Dowry is one of the few entitlements for women, recognized even in a clerical jurisprudence. Based on this law, a woman can claim her dowry from her husband.
Over the past two years, the mullahs’ parliament passed various bills to oppress and enslave Iranian women. The parliament has now targeted women’s dowry.
In Iran, women do not automatically have the right to divorce. If they do file for divorce, they must compensate their husbands. Women’s employment and education are possible only with the husband’s permission, and women must officially receive their husbands’ permission to leave the country.
In the absence of laws that support women, dowry is the only mechanism by which women under the mullahs’ misogynistic rule can start their married lives. However, legal obstacles are taking away this only hope.
Prior to the new bill, it was already very difficult for women to claim and receive their dowries – so much so that it became a sarcastic joke in Iranian society: people would say they never saw anyone giving the dowry, nor anyone receiving it.
According to the regime’s finance laws and mechanisms to punish financial crimes, a husband’s property can be confiscated only if the property fails to meet “religious exceptions.” These exceptions include property that, by law, is “essential to maintaining an honorable social life.”
The regime has allowed this clause to serve as a legal loophole for men to avoid making dowry payments. Many men transfer their property or belongings to their relatives after their wives attempt to claim the dowries they are entitled to.
This loophole is possible because women must first apply to the office where the marriage was filed to claim their dowry. The marriage registry is obliged by law to inform the husband of this action. The husband can then legally transfer his property to someone else. When the marriage registry inquires about the husband’s property, it finds that there are no properties to be seized.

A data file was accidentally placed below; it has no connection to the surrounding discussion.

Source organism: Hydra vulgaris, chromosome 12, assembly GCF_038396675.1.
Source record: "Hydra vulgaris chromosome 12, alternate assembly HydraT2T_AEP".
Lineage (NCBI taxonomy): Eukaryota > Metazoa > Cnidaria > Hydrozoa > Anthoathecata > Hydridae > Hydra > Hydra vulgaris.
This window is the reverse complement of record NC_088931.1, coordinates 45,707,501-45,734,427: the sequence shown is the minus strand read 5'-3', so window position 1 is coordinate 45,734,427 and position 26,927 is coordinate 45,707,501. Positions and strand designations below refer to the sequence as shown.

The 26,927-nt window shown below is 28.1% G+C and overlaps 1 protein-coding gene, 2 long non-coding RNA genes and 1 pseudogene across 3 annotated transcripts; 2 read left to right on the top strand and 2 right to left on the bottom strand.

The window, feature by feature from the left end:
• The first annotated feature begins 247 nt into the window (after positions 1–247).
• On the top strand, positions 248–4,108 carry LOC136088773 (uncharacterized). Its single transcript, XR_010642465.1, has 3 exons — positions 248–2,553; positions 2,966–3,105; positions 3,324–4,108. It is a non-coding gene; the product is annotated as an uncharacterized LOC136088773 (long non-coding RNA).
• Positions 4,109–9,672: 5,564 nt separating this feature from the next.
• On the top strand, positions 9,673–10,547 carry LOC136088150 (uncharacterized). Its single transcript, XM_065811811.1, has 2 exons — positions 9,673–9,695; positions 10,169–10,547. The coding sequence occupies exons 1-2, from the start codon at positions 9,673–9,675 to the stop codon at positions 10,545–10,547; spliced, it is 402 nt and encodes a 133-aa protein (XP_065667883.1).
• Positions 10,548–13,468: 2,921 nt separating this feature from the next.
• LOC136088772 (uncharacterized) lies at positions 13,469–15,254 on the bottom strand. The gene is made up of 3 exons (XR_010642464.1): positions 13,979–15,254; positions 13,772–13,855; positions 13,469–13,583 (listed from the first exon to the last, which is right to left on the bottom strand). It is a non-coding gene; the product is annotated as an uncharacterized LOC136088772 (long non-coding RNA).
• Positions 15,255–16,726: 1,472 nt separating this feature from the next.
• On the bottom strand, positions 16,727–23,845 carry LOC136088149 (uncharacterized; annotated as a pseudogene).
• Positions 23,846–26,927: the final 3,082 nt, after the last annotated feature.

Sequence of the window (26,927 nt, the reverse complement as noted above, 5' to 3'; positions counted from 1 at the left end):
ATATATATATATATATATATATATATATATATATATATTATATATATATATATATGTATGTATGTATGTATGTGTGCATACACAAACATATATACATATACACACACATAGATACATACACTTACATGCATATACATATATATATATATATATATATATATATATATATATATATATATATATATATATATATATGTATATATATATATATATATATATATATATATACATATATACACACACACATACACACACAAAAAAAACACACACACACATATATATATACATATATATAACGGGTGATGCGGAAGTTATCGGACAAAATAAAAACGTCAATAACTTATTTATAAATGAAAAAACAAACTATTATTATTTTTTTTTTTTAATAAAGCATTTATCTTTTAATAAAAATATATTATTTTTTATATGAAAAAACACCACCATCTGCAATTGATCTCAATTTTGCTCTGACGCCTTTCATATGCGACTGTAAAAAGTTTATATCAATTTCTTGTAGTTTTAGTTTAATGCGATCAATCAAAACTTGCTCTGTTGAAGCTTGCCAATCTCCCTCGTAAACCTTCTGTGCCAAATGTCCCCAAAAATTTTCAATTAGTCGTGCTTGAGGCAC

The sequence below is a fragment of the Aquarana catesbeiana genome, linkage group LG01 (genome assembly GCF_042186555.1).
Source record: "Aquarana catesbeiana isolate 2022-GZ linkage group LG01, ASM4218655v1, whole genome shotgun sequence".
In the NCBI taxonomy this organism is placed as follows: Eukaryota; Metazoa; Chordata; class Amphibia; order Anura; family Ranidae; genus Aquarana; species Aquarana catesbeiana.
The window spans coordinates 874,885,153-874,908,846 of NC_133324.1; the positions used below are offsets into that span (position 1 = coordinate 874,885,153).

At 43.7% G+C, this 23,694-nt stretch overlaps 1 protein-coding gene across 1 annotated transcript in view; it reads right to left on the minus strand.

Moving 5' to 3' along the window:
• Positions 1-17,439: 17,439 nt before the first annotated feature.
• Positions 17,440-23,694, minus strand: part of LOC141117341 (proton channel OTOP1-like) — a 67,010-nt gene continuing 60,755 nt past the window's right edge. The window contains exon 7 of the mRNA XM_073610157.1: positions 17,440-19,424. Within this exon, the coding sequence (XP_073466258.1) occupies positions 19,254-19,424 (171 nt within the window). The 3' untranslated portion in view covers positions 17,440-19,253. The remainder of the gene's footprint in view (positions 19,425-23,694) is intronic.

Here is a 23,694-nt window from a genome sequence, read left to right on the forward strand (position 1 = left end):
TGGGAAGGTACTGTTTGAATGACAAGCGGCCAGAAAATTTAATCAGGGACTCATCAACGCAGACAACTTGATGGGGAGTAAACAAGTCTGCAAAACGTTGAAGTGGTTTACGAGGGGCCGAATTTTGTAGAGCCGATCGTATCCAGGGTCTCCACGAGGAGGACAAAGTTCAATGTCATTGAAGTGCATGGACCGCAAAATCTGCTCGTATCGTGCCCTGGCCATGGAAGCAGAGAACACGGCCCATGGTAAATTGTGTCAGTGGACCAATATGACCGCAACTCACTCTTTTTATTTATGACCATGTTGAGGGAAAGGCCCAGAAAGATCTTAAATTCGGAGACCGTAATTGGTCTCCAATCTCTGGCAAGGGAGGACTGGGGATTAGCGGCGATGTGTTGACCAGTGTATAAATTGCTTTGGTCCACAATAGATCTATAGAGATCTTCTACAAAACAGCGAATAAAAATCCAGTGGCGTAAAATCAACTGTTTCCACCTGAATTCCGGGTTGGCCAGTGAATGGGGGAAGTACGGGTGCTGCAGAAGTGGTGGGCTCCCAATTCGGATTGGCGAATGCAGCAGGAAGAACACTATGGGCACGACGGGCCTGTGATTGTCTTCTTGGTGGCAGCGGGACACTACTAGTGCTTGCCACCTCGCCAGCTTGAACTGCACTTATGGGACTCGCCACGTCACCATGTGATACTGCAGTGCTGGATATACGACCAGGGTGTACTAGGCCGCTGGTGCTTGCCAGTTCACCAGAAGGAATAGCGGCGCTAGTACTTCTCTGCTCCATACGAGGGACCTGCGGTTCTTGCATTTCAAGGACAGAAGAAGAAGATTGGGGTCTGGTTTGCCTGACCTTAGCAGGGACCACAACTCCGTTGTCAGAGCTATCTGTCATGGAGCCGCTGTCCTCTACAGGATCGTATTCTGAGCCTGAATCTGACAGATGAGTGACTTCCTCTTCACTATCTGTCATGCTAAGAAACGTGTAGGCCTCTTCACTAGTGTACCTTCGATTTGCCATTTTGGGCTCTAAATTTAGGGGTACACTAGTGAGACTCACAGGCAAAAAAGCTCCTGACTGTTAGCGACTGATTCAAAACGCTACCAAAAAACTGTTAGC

In Iran’s larger cities, from filing a dowry application to property confiscation takes 1 to 2 months. The time lag makes it easy for him to transfer the property to a different owner.
Mortgage payments are excluded from women’s dowry
Given the staggering price of housing and the prevalence of public poverty, it is rare for families to qualify to rent a house or for a mortgage. However, in the case of mortgaged homes, they qualify for the religious exception because the property is considered necessary for the husband to maintain an honorable social life. Thus, Iranian women cannot even seize home mortgage payments in the form of a dowry.
The amount paid to the landlord when signing the rent contract, according to Article 61 of the Regulation on the Implementation of the Provisions of Official Documents, can be seized only if it does not cause the husband insufficiency and is not greater than his financial capacity (the regulation on the implementation of the provisions of official documents was approved on May 2, 2008 – Website of the clerical regime’s parliament, parliran.ir).
Property found to be within the religious exceptions cannot be seized or sold. Therefore, if a woman requests the seizure of property under a religious exception, the husband can protect the property by citing that he needs to maintain his social life.